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McHenry, Huizenga Raise Concerns with the Impact of SEC Rulemakings on Digital Asset Ecosystem
Republican Leaders reiterate demand for Chair Gensler to provide adequate public comment periods

Washington, April 18, 2022 -

The top Republican on the House Financial Services Committee, Patrick McHenry (NC-10), and the top Republican on the Subcommittee on Investor Protection, Entrepreneurship, and Capital Markets, Bill Huizenga (MI-02), submitted a public comment letter expressing concerns with how two recent Securities and Exchange Commission (SEC) rulemakings could impact the digital asset ecosystem, including decentralized finance.

The Republican Leaders outline how the SEC’s proposed expansion of the definition of “exchange” and changes to “as a part of regular business” in the definition of “dealer” could stifle innovation. They also reiterate their call for SEC Chair Gary Gensler to allow for robust input from stakeholders by providing adequate public comment periods on proposed rulemakings of at least 60 days.

Read the full letter here.

 Read key excerpts from the letter:

“Dear Chair Gensler:

“We write to express our concern with two recently proposed Securities and Exchange Commission (“SEC”) rulemakings and the impact that such rules may have on digital asset market participants.  We are particularly concerned the proposed rules can be interpreted to expand the SEC’s jurisdiction beyond its existing statutory authority to regulate market participants in the digital asset ecosystem, including in decentralized finance (DeFi).   As you know, DeFi has the potential to reduce market participants’ reliance on intermediaries. If these two rulemakings are left unaddressed, they have the potential to stifle innovation and harm market participants.

“On January 26, 2022, the SEC proposed to expand the definition of exchange, a term that is already defined in the Securities Exchange Act of 1934 (the ‘Exchange Act’). The Exchange Act defines the term ‘exchange’ to include ‘any organization, association, or group of persons, whether incorporated or unincorporated, which constitutes, maintains, or provides a market place or facilities for bringing together purchasers and sellers of securities or for otherwise performing with respect to securities the functions commonly performed by a stock exchange as that term is generally understood, and includes the market place and the market facilities maintained by such exchange.’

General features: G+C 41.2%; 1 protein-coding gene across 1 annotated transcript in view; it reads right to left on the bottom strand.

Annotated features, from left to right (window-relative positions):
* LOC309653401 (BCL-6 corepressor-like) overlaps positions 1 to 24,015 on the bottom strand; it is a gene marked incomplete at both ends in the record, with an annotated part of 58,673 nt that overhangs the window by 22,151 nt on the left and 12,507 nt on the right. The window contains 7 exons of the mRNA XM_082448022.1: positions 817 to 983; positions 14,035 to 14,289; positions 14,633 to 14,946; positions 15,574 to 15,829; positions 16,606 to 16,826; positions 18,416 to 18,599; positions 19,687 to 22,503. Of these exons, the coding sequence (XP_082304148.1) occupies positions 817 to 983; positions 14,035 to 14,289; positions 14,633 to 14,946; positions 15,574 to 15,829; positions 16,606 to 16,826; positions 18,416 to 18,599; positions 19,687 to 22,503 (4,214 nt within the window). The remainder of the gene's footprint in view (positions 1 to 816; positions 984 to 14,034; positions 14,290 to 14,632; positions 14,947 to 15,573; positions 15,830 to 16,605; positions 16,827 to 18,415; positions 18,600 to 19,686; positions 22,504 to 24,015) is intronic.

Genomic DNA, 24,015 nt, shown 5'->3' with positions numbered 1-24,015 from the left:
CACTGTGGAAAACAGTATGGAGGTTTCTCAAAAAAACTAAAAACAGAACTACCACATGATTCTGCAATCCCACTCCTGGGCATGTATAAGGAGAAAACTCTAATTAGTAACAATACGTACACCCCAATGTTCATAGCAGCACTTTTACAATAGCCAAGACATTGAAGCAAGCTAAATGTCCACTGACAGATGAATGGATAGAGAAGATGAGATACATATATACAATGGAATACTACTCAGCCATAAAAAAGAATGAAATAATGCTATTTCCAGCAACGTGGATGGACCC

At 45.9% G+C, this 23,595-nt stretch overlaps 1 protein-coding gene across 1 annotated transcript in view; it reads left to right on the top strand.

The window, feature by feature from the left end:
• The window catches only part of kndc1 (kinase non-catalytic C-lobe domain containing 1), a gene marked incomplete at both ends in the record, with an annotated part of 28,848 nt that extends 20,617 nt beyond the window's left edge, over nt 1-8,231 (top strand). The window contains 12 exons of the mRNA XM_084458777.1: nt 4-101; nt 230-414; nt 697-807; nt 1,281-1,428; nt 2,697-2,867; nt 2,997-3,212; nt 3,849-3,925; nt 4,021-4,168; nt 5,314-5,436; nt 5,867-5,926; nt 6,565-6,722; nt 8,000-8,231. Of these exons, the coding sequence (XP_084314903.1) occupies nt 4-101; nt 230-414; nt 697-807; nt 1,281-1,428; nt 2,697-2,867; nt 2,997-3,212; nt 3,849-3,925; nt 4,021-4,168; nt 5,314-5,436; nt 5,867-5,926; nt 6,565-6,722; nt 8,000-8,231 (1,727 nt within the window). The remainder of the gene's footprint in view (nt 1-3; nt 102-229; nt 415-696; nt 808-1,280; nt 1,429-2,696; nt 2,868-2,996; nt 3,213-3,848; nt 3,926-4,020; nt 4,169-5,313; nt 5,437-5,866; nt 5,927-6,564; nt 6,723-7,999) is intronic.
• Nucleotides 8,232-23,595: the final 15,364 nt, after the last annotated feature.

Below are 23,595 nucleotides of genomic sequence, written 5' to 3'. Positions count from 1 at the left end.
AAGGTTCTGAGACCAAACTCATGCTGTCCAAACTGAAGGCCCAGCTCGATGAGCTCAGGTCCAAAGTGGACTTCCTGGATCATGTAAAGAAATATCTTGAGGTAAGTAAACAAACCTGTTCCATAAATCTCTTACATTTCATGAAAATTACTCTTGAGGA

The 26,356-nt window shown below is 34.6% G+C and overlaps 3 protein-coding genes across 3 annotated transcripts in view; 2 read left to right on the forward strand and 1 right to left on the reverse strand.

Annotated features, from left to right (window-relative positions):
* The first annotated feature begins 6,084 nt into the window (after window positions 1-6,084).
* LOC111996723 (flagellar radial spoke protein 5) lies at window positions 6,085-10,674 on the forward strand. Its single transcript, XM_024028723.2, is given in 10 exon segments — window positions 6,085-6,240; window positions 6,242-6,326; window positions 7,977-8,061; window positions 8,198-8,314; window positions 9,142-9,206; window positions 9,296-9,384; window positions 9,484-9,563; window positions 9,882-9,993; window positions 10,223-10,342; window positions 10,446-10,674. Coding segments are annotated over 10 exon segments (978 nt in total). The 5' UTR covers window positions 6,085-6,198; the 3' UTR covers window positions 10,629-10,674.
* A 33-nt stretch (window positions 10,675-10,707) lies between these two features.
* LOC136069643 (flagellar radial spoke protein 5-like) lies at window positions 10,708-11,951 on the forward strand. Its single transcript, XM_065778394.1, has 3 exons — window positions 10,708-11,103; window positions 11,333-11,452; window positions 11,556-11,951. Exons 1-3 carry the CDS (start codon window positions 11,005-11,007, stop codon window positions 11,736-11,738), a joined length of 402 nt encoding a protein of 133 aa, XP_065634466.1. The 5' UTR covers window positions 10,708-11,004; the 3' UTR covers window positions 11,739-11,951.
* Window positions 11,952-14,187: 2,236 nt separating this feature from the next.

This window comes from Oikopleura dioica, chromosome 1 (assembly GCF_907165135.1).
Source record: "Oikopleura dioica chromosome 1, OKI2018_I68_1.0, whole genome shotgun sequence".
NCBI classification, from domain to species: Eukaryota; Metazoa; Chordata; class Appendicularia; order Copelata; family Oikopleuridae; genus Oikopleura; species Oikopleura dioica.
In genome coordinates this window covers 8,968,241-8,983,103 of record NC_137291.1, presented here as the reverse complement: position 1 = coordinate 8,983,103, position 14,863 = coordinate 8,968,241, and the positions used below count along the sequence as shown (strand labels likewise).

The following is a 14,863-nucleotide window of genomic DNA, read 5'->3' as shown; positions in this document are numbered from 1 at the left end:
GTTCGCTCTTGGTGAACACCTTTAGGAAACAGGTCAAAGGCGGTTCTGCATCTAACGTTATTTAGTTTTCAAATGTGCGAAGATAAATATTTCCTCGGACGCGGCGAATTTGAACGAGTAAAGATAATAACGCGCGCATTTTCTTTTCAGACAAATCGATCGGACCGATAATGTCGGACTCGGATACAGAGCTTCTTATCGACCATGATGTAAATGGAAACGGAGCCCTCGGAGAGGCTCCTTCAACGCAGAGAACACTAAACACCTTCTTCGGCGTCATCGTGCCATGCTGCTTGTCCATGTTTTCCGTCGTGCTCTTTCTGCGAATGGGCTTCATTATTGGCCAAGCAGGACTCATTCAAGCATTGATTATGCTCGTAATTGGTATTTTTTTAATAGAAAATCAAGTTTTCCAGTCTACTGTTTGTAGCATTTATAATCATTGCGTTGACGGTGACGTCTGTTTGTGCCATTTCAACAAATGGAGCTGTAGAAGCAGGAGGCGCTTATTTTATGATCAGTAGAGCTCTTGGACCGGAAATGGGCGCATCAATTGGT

“The proposed rule would expand this definition further to include ‘Communications Protocol Systems’ as exchanges, a step that exceeds the SEC’s statutory authority. While the SEC does not specifically define a ‘Communication Protocol System’ in the proposed amendments to Rule 3b-16, it is our understanding the SEC intends to take an expansive view. This will cause significant uncertainty for market participants that currently do not meet the requirements of an “exchange.” This potential outcome is concerning and likely to stifle innovation.

“On March 22, 2022, the SEC proposed another rule that would further define the term ‘as a part of a regular business’ for purposes of registering under Section 15 and 15c. Currently, Section 3(a)(5) of the Exchange Act defines the term ‘dealer’ as any person that is ‘engaged in the business of buying and selling securities . . . for [its] own account,’ unless it is not doing so as ‘part of a regular business.’  Under the SEC’s proposed rule, the buying and selling of securities, for one’s own account will be deemed ‘a part of a regular business’ if such person ‘engages in a routine pattern of buying and selling securities [or government securities] that has the effect of providing liquidity to other market participants,’ thus requiring registration with the SEC.   Most concerning, the SEC indicates in a footnote, but nowhere else in the rule, that the proposed rule would also encompass digital assets deemed to be securities without any additional information or related cost-benefit analysis.

“The SEC’s analysis in both proposals is insufficient to justify such proposed changes. Neither analysis fully defines the scope of the impacted market participants nor does the SEC’s justification provide sufficient details on the cost of compliance. Moreover, the rulemakings fail to define the SEC’s statutory authority. Most importantly, the SEC fails to identify the problem that the rulemakings are intended to solve, particularly as it relates to requiring certain market participants facilitating digital asset transactions to register with the SEC.

“Furthermore, the SEC has many other proposed rulemakings currently out for public comment. Like the comments above, it is extremely challenging for the public to provide comprehensive analyses to each one in a truncated time period. This is particularly true when potentially broad sweeping changes are tucked into proposed rulemakings that lack transparency regarding the intent of the changes; fail to identify the harm to the market that the proposed changes intend to mitigate; or provide the SEC’s authority to make such changes.

“We reiterate our call to the SEC that it provide public comment on all rulemakings consistent with the executive branch recommendation of at least 60 days after notice of the proposed rulemaking is published in the Federal Register.   We also request that the two rulemakings discussed above be re-proposed with sufficient economic analysis, justification, and greater clarity surrounding the intent of the rulemaking as applied to the digital asset ecosystem.”


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